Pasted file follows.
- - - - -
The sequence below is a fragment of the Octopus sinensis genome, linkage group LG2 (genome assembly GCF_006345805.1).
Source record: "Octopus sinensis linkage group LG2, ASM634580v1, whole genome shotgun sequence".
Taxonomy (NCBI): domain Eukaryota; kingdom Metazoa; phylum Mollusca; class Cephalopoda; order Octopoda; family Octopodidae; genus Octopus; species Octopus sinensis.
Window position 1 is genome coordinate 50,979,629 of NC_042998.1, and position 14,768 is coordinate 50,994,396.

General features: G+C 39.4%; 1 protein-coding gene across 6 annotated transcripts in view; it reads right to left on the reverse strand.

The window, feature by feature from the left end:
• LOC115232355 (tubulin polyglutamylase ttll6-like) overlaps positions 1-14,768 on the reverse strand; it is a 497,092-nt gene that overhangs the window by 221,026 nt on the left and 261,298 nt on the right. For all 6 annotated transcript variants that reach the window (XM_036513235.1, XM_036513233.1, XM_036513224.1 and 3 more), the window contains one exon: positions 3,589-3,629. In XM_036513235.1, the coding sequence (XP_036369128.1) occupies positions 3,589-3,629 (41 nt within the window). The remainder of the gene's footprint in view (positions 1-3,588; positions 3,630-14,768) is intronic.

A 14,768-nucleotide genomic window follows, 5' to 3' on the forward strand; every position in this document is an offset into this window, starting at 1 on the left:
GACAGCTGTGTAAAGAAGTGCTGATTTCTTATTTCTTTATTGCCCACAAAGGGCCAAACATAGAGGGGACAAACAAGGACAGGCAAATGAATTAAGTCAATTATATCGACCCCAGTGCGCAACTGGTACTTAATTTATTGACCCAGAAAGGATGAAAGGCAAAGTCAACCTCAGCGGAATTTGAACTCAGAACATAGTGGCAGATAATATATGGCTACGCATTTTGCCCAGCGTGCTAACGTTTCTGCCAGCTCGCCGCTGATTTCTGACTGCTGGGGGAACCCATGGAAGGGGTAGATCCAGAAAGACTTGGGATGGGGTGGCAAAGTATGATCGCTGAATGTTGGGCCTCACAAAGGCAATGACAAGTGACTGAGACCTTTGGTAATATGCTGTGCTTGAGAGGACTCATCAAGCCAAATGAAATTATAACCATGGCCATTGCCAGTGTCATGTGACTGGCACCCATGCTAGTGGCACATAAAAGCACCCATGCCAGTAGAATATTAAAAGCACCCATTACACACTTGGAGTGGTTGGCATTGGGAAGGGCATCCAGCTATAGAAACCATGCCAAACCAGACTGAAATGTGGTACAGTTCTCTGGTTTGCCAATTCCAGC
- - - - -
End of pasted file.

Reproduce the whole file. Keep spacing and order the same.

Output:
The sequence below is a fragment of the Octopus sinensis genome, linkage group LG2 (genome assembly GCF_006345805.1).
Source record: "Octopus sinensis linkage group LG2, ASM634580v1, whole genome shotgun sequence".
Taxonomy (NCBI): domain Eukaryota; kingdom Metazoa; phylum Mollusca; class Cephalopoda; order Octopoda; family Octopodidae; genus Octopus; species Octopus sinensis.
Window position 1 is genome coordinate 50,979,629 of NC_042998.1, and position 14,768 is coordinate 50,994,396.

General features: G+C 39.4%; 1 protein-coding gene across 6 annotated transcripts in view; it reads right to left on the reverse strand.

The window, feature by feature from the left end:
• LOC115232355 (tubulin polyglutamylase ttll6-like) overlaps positions 1-14,768 on the reverse strand; it is a 497,092-nt gene that overhangs the window by 221,026 nt on the left and 261,298 nt on the right. For all 6 annotated transcript variants that reach the window (XM_036513235.1, XM_036513233.1, XM_036513224.1 and 3 more), the window contains one exon: positions 3,589-3,629. In XM_036513235.1, the coding sequence (XP_036369128.1) occupies positions 3,589-3,629 (41 nt within the window). The remainder of the gene's footprint in view (positions 1-3,588; positions 3,630-14,768) is intronic.

A 14,768-nucleotide genomic window follows, 5' to 3' on the forward strand; every position in this document is an offset into this window, starting at 1 on the left:
GACAGCTGTGTAAAGAAGTGCTGATTTCTTATTTCTTTATTGCCCACAAAGGGCCAAACATAGAGGGGACAAACAAGGACAGGCAAATGAATTAAGTCAATTATATCGACCCCAGTGCGCAACTGGTACTTAATTTATTGACCCAGAAAGGATGAAAGGCAAAGTCAACCTCAGCGGAATTTGAACTCAGAACATAGTGGCAGATAATATATGGCTACGCATTTTGCCCAGCGTGCTAACGTTTCTGCCAGCTCGCCGCTGATTTCTGACTGCTGGGGGAACCCATGGAAGGGGTAGATCCAGAAAGACTTGGGATGGGGTGGCAAAGTATGATCGCTGAATGTTGGGCCTCACAAAGGCAATGACAAGTGACTGAGACCTTTGGTAATATGCTGTGCTTGAGAGGACTCATCAAGCCAAATGAAATTATAACCATGGCCATTGCCAGTGTCATGTGACTGGCACCCATGCTAGTGGCACATAAAAGCACCCATGCCAGTAGAATATTAAAAGCACCCATTACACACTTGGAGTGGTTGGCATTGGGAAGGGCATCCAGCTATAGAAACCATGCCAAACCAGACTGAAATGTGGTACAGTTCTCTGGTTTGCCAATTCCAGC